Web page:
Like anybody immersed in the farmworker movement, Erik Nicholson, Pacific Northwest director of United Farm Workers of America, knows the bitter history of strikes and boycotts that long characterized the relationship between farmers and employees. The UFW, the union once led by Cesar Chavez, has always exerted pressure on farmers to improve the dismal wages and working conditions of their workers. A few years back, though, Nicholson saw some research done by Washington State University that changed his thinking. It was a chart that traced the distribution of revenue in the apple industry. After retailers, packers, and transporters got their cut from each dollar spent by consumers, the amount the chart showed left for the farm was 11 cents.
"Quite frankly, it set us back," Nicholson says. "It struck us that we're fighting over the wrong question." Instead of asking why farmers won't shell out more money, "we should be looking at why we are only getting 11 cents."
So began new cooperation between worker advocates and their historic adversaries who share the harsh reality of the modern American farm economy: consolidation, international competition, and constant pressure from retailers to lower prices. While rancorous labor battles still go on and distrust has far from disappeared, farmworkers and their employers have begun to communicate in ways that would have been unthinkable a decade or two ago. "It's an elaborate dance we're doing," Nicholson says. "It's a huge culture change." Adds Mike Gempler, executive director of the Washington Growers League: "I think it's relatively unprecedented."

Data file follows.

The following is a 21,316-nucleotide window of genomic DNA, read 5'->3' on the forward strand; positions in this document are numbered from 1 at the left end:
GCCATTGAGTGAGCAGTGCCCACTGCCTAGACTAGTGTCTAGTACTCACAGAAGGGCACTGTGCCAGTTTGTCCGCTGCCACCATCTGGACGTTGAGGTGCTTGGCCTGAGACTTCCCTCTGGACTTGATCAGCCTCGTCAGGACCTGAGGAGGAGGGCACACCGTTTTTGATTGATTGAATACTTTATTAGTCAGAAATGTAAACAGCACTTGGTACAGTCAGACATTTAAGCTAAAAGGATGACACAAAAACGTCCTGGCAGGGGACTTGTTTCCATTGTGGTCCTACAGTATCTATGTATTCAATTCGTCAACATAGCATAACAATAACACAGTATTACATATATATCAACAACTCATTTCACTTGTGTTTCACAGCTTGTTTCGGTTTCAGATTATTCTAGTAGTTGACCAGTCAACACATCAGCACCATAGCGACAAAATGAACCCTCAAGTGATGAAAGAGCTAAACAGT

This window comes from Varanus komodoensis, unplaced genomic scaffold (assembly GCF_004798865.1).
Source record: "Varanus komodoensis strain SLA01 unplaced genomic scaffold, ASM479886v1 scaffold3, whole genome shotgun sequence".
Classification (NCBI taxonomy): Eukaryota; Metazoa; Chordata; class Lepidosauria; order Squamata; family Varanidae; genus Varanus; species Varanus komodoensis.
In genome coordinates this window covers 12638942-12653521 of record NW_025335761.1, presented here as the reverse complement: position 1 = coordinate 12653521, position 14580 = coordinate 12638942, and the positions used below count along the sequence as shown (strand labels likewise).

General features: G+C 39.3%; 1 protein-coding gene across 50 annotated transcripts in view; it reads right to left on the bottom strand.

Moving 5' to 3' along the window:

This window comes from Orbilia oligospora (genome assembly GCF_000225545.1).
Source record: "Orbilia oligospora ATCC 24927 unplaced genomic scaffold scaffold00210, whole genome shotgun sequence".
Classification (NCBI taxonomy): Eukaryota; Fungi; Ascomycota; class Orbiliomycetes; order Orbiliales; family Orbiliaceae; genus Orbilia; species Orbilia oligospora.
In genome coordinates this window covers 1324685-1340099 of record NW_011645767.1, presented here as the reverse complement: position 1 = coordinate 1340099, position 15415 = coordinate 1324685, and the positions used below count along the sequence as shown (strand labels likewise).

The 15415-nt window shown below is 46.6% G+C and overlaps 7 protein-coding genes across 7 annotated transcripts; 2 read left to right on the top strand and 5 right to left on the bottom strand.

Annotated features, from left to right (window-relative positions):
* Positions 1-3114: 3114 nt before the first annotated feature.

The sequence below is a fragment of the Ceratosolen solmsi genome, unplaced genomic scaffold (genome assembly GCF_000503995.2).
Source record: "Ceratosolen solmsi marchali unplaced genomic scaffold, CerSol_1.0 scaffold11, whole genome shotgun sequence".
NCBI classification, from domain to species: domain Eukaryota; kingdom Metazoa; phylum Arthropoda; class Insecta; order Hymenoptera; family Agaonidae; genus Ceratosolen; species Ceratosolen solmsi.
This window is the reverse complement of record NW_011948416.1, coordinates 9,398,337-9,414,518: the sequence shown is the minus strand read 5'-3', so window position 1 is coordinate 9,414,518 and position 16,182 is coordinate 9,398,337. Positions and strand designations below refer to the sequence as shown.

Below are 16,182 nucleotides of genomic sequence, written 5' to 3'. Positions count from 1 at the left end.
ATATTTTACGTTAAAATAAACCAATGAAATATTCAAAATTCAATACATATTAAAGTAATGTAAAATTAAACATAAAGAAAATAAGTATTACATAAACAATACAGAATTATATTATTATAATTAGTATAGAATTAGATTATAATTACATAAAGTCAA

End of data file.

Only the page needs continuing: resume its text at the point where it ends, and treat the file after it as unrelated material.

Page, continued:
This fledging collaboration, evident at both the local and national levels, recently showed itself in public amid the red-hot immigration debate. While conservative members of Congress have been trying to push through laws that would crack down on undocumented immigrants, farmers and worker advocates have sounded consistent messages about the need for immigrant labor in agriculture. Last fall, Gempler and Nicholson joined Gov. Christine Gregoire for a press conference to support the "AgJOBS" bill, which would legalize thousands of immigrant farmworkers. "We really have tried to stay together on this," Gempler says, despite months of heated politicking and backtracking in Congress. "That's a real strength."